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Keeping your pet vaccinated ‘critically important’


The saying goes that prevention is better than cure.

Sugarloaf Animal Hospital’s chief vet Dr Katie Powell agrees.

And, she’s reminding everyone of the importance of keeping our pets vaccinated.

Building Immunity

Ensuring our pets stay current with vaccinations is the best way to build a healthy foundation for a longer life by avoiding preventable diseases.

Vaccinations help the immune system recognise and remember organisms for more efficient and rapid responses against their next encounter with the same virus.

And, there are some viruses, such as parvovirus for dogs, where regular outbreaks mean your pet is almost certain to be exposed at some point.

Main Benefits

Vaccinations have three main benefits: protection from diseases prevalent in the local wildlife or environment; creating a “herd immunity” effect, as not all pets can produce the necessary antibodies; and reducing the effect of any illness and increasing the chance of recovery if your pet comes into contact with a virus.

This can also reduce the cost of treatment – an important consideration with only one in 15 pets covered by insurance.

Prevention is also cheaper than cure. 

Should you ever want or need to put your pet into a boarding facility, it will be a requirement that your pet is fully-vaccinated, so that other animals are not put at risk.

As with any medical treatment, vaccinations are not risk free.

However, the occurrence of severe side-effects is extremely rare, and for those animals that do have a reaction, it is likely to be an extremely mild fever and perhaps a brief loss of appetite.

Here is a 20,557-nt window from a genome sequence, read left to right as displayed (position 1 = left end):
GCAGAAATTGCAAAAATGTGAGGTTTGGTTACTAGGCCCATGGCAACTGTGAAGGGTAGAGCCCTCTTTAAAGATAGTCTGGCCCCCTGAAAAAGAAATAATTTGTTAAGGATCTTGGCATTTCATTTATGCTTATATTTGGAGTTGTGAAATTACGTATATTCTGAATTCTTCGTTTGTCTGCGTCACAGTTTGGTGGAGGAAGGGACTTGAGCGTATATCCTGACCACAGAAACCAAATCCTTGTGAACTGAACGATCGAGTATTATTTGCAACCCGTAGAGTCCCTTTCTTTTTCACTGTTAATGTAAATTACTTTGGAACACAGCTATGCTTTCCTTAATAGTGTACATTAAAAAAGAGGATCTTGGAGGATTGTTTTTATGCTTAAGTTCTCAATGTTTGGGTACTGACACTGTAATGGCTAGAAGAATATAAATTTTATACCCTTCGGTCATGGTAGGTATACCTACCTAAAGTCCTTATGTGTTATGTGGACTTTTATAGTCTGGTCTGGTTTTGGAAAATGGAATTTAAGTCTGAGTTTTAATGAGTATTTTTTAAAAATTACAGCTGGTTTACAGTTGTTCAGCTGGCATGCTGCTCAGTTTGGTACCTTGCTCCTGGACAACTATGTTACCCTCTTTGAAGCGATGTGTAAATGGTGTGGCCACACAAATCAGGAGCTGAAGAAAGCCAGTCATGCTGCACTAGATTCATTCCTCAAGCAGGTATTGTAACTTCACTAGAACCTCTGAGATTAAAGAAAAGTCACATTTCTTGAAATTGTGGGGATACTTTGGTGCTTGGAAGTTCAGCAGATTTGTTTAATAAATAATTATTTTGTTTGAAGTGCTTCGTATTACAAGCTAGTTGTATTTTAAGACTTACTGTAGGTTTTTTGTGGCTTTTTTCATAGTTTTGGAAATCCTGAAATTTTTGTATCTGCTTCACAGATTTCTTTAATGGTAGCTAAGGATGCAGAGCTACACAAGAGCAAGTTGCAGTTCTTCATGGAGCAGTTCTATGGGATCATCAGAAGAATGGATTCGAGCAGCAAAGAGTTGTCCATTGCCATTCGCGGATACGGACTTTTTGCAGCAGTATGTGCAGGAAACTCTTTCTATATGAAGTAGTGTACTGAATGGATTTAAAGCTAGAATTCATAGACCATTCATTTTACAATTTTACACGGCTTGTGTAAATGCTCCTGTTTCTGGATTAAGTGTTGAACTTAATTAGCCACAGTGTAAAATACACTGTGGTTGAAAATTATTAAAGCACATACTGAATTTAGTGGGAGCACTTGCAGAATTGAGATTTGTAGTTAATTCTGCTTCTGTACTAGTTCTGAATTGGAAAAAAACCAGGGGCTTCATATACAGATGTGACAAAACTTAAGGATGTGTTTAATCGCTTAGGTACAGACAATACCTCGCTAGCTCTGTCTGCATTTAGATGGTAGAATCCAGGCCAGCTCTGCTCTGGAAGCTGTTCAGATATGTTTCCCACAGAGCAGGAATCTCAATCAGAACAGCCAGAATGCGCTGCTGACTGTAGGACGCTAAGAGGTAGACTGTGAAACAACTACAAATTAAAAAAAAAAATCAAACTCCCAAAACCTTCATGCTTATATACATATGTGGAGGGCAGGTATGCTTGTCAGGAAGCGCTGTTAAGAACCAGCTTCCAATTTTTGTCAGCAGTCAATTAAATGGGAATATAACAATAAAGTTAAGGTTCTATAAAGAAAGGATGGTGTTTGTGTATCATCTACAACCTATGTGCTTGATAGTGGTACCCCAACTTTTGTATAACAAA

Should anything more serious occur, which is likely to happen in the first few hours after the vaccination, you should immediately seek veterinary care.

Start Young

The first thing you need to consider with a new pet is vaccinations, starting around six-to-eight weeks of age – dependent on species.

Young animals have a less developed immune system when weaned off their mother’s milk — often around six-to-10 weeks of age – so are most predisposed to contracting diseases. 

These initial vaccinations such be completed before your pet is allowed to socialise with other animals, or taken to public places.

Multiple doses are usually required to ensure your pet’s body stimulates enough antibodies.

It is important to remember that not completing a series of vaccines is almost as bad as not having any… and will leave your pet vulnerable to infection.

It is not the case that if your pet has had half of the necessary vaccinations, it will still get 50% protection.

To provide optimal protection from disease, the full and ongoing course of treatment is required.

This is especially true for older pets, which need to remain vaccinated, as their ability to overcome illness diminishes.

Maintaining vaccinations has another advantage in that it allows your Vet to conduct a full physical and wellness examination of your pet.

Regular check-ups (at least annually, but it may need to be every six-months for some species) is the best chance for early detection of diseases, with the risk growing steadily as your pet ages.

Core Vaccines

At a minimum, the “core” vaccines are essential to protect against the most common risks, such as “cat flu,” parvovirus for dogs, distemper in ferrets, and calicivirus for rabbits.

Additional vaccines may be needed for emerging diseases, travel or boarding facilities.

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